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Black Wednesday In Baghdad

Iraqis gather at the site of yesterday's car bomb explosion in Baghdad's al-Sadriyah neighborhood, 19 April 2007. An avalanche of car bomb attacks on Shiite districts in Baghdad slaughtered 190 people yesterday and delivered a savage blow to the credibility of a two-month-old US security plan. Photo courtesy AFP.
by Martin Sieff
UPI Senior News Analyst
Washington (UPI) April 19, 2007
The first thing to say about the horrific events in Baghdad Wednesday is that a single day's mayhem, no matter how horrific, does not decide the outcome of a war. The U.S. troop buildup in Iraq is not completed and will not be so until at least the end of next month. Wars are bloody, tragic, messy and above all unpredictable. The finest security forces and counter-insurgency troops in the world have their bad or unlucky days.

Having said that, however, the implications of Wednesday's four bombings that killed at least 183 people are depressing and sobering.

First, this was clearly not simply a case of the bombers "getting lucky."

Unlike the al-Qaida terror attacks of Sept. 11, 2001, which Osama bin Laden's followers have been thankfully unable to duplicate over the past five and a half years, the success of the Sunni insurgents' Wednesday bombings in Baghdad was part of a consistent and escalating pattern.

As we have monitored in previous Eye on Iraq columns over the past two months, Gen. David Petraeus' "islands" or "ink-blots" of stability strategy in the Iraqi capital of 6 million people has already proved highly effective in deterring the main Sunni and Shiite militias from continuing their previous wild sprees of random and retaliatory killings. But it has failed to reduce the level of multiple-fatality bombings by car or truck bomb and by suicide bombers.

Those MFB attacks have been steadily escalating in terms of the numbers of casualties inflicted. Wednesday's attacks were more numerous and bloody than previous ones, but they were simply a further extension of an already successful strategy.

The worst of the four attacks took place in the Sadriyah market, where 127 people were killed and another 148 wounded. It was only two and a half months since an earlier attack at the same market killed 137 people.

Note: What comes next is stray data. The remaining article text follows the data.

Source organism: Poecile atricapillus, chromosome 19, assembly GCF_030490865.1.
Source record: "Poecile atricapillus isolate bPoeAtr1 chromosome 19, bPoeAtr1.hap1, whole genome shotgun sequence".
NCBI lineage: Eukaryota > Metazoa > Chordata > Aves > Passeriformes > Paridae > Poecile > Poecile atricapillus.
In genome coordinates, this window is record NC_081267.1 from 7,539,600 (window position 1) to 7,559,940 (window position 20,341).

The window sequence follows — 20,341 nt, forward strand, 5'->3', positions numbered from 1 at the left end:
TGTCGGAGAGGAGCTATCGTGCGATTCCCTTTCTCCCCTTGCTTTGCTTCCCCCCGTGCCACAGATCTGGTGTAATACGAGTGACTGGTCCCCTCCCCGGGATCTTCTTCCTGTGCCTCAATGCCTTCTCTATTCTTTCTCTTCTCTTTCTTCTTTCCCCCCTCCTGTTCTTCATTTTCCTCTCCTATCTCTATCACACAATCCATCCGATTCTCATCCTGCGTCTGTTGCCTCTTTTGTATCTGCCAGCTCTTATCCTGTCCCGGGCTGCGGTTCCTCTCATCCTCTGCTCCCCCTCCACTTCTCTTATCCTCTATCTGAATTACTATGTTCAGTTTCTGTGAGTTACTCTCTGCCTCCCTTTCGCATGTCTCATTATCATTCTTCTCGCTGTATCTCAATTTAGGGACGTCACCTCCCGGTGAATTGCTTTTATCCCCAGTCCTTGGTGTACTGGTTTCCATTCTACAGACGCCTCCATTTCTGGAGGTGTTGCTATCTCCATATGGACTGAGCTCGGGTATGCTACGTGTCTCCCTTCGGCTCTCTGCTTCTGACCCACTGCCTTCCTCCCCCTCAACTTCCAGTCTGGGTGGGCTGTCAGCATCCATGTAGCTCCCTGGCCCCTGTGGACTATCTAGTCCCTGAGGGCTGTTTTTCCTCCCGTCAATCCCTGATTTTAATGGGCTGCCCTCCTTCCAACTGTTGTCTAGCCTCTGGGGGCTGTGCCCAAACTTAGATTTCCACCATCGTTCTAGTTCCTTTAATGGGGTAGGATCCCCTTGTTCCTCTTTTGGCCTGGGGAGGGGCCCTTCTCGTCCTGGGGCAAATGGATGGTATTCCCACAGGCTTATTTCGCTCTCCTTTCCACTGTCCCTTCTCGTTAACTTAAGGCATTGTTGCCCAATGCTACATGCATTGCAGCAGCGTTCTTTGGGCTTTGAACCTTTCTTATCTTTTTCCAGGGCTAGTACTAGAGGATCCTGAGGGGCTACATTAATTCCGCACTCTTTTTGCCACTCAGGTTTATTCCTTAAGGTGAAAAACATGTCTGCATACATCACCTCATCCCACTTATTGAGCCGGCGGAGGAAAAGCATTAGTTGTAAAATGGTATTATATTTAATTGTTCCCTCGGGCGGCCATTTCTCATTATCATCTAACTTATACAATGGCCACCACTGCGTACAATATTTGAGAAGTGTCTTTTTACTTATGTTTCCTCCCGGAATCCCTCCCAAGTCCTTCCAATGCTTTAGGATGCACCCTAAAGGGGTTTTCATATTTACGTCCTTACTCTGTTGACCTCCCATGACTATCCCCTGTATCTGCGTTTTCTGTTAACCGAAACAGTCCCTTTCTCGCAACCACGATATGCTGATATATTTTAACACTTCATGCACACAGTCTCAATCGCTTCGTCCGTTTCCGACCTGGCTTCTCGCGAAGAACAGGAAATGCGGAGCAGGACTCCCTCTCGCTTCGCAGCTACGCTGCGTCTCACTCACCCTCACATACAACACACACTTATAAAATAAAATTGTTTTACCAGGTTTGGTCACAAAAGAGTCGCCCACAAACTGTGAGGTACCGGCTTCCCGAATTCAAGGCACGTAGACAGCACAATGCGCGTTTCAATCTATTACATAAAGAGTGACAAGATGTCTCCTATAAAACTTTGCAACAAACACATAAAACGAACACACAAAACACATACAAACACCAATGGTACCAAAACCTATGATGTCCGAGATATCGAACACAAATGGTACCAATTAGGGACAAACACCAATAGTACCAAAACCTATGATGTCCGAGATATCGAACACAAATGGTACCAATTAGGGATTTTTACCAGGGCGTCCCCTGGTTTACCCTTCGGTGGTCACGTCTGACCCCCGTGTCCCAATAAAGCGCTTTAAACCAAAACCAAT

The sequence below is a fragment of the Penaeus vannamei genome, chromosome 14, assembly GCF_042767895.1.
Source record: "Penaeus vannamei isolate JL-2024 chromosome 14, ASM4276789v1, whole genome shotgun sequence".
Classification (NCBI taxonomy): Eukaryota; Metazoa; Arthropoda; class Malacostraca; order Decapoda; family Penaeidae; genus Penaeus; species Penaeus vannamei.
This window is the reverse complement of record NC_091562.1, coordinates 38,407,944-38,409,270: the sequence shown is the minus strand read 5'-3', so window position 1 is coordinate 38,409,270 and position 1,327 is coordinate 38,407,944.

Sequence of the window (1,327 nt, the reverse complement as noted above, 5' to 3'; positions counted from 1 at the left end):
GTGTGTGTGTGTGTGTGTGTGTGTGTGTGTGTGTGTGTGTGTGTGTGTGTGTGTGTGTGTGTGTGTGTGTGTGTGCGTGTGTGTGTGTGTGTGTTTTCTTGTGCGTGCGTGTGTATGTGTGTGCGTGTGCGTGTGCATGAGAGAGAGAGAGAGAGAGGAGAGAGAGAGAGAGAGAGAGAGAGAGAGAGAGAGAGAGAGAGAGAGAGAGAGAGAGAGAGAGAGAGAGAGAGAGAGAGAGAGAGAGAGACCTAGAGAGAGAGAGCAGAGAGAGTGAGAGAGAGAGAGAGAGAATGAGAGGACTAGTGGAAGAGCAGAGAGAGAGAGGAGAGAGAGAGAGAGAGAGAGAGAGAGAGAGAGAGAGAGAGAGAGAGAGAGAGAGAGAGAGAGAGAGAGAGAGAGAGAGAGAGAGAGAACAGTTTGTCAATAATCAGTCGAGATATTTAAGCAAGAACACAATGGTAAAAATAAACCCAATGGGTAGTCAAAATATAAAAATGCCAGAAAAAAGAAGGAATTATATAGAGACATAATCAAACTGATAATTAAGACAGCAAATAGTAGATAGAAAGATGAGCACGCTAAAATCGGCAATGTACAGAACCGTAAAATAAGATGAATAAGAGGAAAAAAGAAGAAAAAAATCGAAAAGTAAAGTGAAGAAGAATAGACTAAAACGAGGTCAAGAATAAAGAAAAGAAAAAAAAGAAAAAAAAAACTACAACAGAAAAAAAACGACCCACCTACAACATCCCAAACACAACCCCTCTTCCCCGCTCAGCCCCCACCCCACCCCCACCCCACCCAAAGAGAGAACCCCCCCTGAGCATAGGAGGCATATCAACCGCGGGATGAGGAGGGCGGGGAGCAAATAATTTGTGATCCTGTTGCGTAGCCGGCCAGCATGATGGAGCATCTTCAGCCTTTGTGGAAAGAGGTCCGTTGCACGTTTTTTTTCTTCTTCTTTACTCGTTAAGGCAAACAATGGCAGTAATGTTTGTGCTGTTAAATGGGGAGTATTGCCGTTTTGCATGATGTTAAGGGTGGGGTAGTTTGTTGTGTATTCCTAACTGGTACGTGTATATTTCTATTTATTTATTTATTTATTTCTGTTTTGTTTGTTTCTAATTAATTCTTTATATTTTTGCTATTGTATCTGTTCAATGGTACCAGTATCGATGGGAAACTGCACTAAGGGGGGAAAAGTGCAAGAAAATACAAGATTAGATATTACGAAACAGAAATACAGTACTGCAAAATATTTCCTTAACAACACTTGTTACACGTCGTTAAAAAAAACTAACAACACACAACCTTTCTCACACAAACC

Second, it is quite clear that four years after U.S. forces first entered Baghdad, U.S. military intelligence and the CIA have failed to achieve widespread penetration of the Sunni terror bombing rings.

One of the reasons why the Viet Cong gambled so heavily on their daring but immensely costly Tet offensive in Vietnam in 1968 was that they were reeling from the success of the CIA's Phoenix counter-insurgency program. Tet was a double-or-nothing gamble to reverse the tide. Although it failed militarily, it achieved its political and strategic goals through its impact on the American public and the U.S. leadership of the time.

But so far, U.S. forces in Iraq, still hobbled by a lack of Arabic speakers and military analysts familiar with the complexities of Iraqi political culture and history, have been unable to make any inroads into the Sunni terror bomb groups comparable to those of the Phoenix program against the Viet Cong.

There have certainly been many operational successes, many due to the fast-reacting tactical excellence of U.S. forces on the ground. But the number of bombings against Shiite civilian targets and the numbers of casualties inflicted by them has been steadily and rapidly rising.

Further, Wednesday's attacks showed a degree of coordination and planning in excess of anything the insurgents had previously managed since the start of the "surge." That leaves open the even more disquieting possibility that Black Wednesday may not prove to be an aberration or a lucky "hole in one" for the insurgents.

Instead, it could mark their ability to metastasize their bombing campaign in Baghdad to a new level of scale and intensity.

It should also be noted that the bombings took place only a few days after Prime Minister Nouri al-Maliki's already ineffectual government was further weakened by the resignation of six Cabinet ministers loyal to the political faction of Moqtada Sadr and his Mahdi Army. The latest attacks were clearly intended to further undermine Maliki's credibility among the Shiite community by displaying his continued inability to protect them.

In these columns, we have repeatedly expressed our skepticism that the "surge" strategy could work because the U.S. forces involved were too few to establish control of a city the size of Baghdad, because the Iraqi security forces remain ineffectual and because Maliki's administration remains a government in name only.

To all this should be added the continued failure of the U.S. forces in Iraq to effectively penetrate the Sunni insurgent organizations. Unfortunately, Wednesday's bombings appear to confirm these concerns. Nine weeks into the "surge," Baghdad is more violent and chaotic than ever.

Source: United Press International

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Iraq: The first technology war of the 21st century

Suicide Bomb Attacks Present Top Challenge In Iraq
Washington DC (AFNS) Apr 19, 2007
Suicide-bomb attacks on coalition and Iraqi troops and civilians, orchestrated by Al Qaeda and Sunni extremists, present the top challenge in establishing security and stability in Iraq, the commander of U.S. Central Command testified at a Congressional hearing on Capitol Hill today.







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